McDonald's Corporation's (NYSE:MCD) stock price is currently trailing downwards. The company is finding it difficult to sustain sales growth in a fight against rivals who are succeeding by offering a healthier variety of menu items and implementing discount strategies at their franchises. Such behavior is necessary given the severe weather and GMO hype that has negatively affected many food corporations. McDonald's sales at its domestic stores that were open for at least 13 months fell 3.3% this January and marked the third straight month of decline. If it doesn't find a way to get back its market share volumes will soon be traded for stocks that offer a better return.
In this article, I will take you through the company's recent performance. We will then have a look at whether or not there's any possibility that will allow McDonald's to get back on its feet.
Source: Earnings Release
For 2013 McDonald's global sales increased 2% year over year to $28.1 billion with comparable figure rising by a minute 20 bps from the 2012 level. The company's average check increased however the lower number of guest visits dampened the net effect. The results were already anticipated as inflation partially explains the check increase whereas the lower guest count is a result of bad publicity that the corporation has received owing to health issues associated with its products.
Operating costs for both the company-operated and franchise stores remained fierce, increasing 2% and 6% higher than their share of revenue growth. Franchising still remained core to the company's business model with margins accounting for nearly 70% of total restaurant margins. On a constant currency basis consolidated margins from franchises improved 3% to $7.6 billion in 2013. Overall they also declined 60 bps to 82.4% as a result of flat comparable sales and higher occupancy costs.
From whatever perspective one saw McDonald's operating performance one thing was clear: there is room for generating efficiencies through cost management that will help bottom line but it is top-line growth that will be needed for the company to survive in the future. Diluted EPS rose 4% to $5.55 providing a net income return on the current share price of 5.8%.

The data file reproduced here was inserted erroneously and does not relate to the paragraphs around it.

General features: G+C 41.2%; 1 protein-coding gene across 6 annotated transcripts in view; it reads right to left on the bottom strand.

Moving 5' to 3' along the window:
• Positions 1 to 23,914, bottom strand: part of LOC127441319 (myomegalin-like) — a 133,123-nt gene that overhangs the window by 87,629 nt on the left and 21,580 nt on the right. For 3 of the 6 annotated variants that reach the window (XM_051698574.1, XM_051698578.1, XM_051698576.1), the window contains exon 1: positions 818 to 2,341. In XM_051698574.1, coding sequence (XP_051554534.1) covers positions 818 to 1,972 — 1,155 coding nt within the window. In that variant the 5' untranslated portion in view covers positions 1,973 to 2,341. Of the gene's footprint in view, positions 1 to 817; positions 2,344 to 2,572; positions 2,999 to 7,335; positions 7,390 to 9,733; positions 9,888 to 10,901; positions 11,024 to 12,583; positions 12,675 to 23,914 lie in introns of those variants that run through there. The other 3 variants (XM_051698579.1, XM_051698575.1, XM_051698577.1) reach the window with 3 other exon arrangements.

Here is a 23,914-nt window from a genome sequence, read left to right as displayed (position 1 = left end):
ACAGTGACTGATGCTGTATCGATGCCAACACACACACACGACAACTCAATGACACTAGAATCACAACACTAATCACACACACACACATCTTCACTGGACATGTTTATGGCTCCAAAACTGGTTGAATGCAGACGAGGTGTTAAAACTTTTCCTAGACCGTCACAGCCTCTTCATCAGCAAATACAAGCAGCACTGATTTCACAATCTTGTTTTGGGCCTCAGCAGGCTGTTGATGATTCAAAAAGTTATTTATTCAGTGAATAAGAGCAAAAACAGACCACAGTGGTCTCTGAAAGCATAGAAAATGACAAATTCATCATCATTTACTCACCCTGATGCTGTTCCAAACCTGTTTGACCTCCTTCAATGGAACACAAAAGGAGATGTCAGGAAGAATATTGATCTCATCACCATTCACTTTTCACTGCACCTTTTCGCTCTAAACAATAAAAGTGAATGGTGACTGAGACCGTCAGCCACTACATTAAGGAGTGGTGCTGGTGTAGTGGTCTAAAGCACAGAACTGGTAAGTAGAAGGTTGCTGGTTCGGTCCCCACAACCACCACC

This year's results signaled the fact that while the current year's results do not portray the corporation under a very bad limelight if things are left unattended there will be tragic consequences especially for investors.
The Present Scenario
Now, let's have a look how the company is trying to alleviate its problems through different measures. First and foremost, McDonald's is targeting the breakfast market by trying to generate more coffee-driven visits and increasing the other side offerings. This will be one of their main focuses for the next 2-3 years.
Although the traditional coffee is already popular there is a scope to increase the sales in espresso and specialty coffee brands. McDonald's is choosing this strategy owing to the growing demand in emerging markets like China, India, and Brazil due to rising household incomes in those countries. Even speaking domestically, 83% of US adults consumed coffee in 2013 which was up from 78% in the previous year.
The company's plan will be to add further sales through coffee by offering more breakfast variants such as the current pastries it is testing. Restaurants in San Diego recently began selling raspberry and cinnamon cream-cheese Petite Pastries in a test where consumers can buy two of the pastries for $1.29 with the purchase of coffee. The pastries would otherwise be priced higher at $1.99. Through such combinations, McDonald's is hoping to increase the falling trend of customer visits it has seen in the past couple of years (see graph below).
This move will also be supported through geographic expansion, diversified new restaurant development, extended operating hours, improved efficiency of drive throughs and providing more delivery service and dessert kiosks.
Expansion into Coffee is Promising, but Unconfirmed
Such plans may provide hope to investors but maybe McDonald's is forgetting how markets are already becoming saturated with coffee providers such as Starbucks (NASDAQ:SBUX) and Green Mountain Coffee (NASDAQ:GMCR) who are very appealing at the moment with their home brewing systems. Taking away their share will be a difficult task and one that may not be enough of a reason to retain an investment in the company.
Additionally, McDonald's is expanding its build-your-own burger test program that it introduced last fall at a single location. The program that is being extended to 100 other California restaurants will allow customers to pick their bun, patty, cheese, and toppings that would then be assembled into their personalized burger. The newer burgers will be priced higher than the normal price at $8 to $9.
Tests Don't Ensure Profitability in the Future, Proven Results do
The company still doesn't understand that it is healthier offerings free of GMO that are attracting more and more consumers to competitors. Unless McDonald's changes its image to that of a healthier alternative no improvements or "tests" can guarantee a prosperous future. The company was once profitable and to date it provides growth in margins such as ROE and ROA well above the industry but what is to come is another matter.
After analyzing the company I don't think McDonald's presently holds much for investors. They're better off staying away from it so I am giving the company a sell rating.
Disclosure: I have no positions in any stocks mentioned, and no plans to initiate any positions within the next 72 hours. I wrote this article myself, and it expresses my own opinions. I am not receiving compensation for it (other than from Seeking Alpha). I have no business relationship with any company whose stock is mentioned in this article.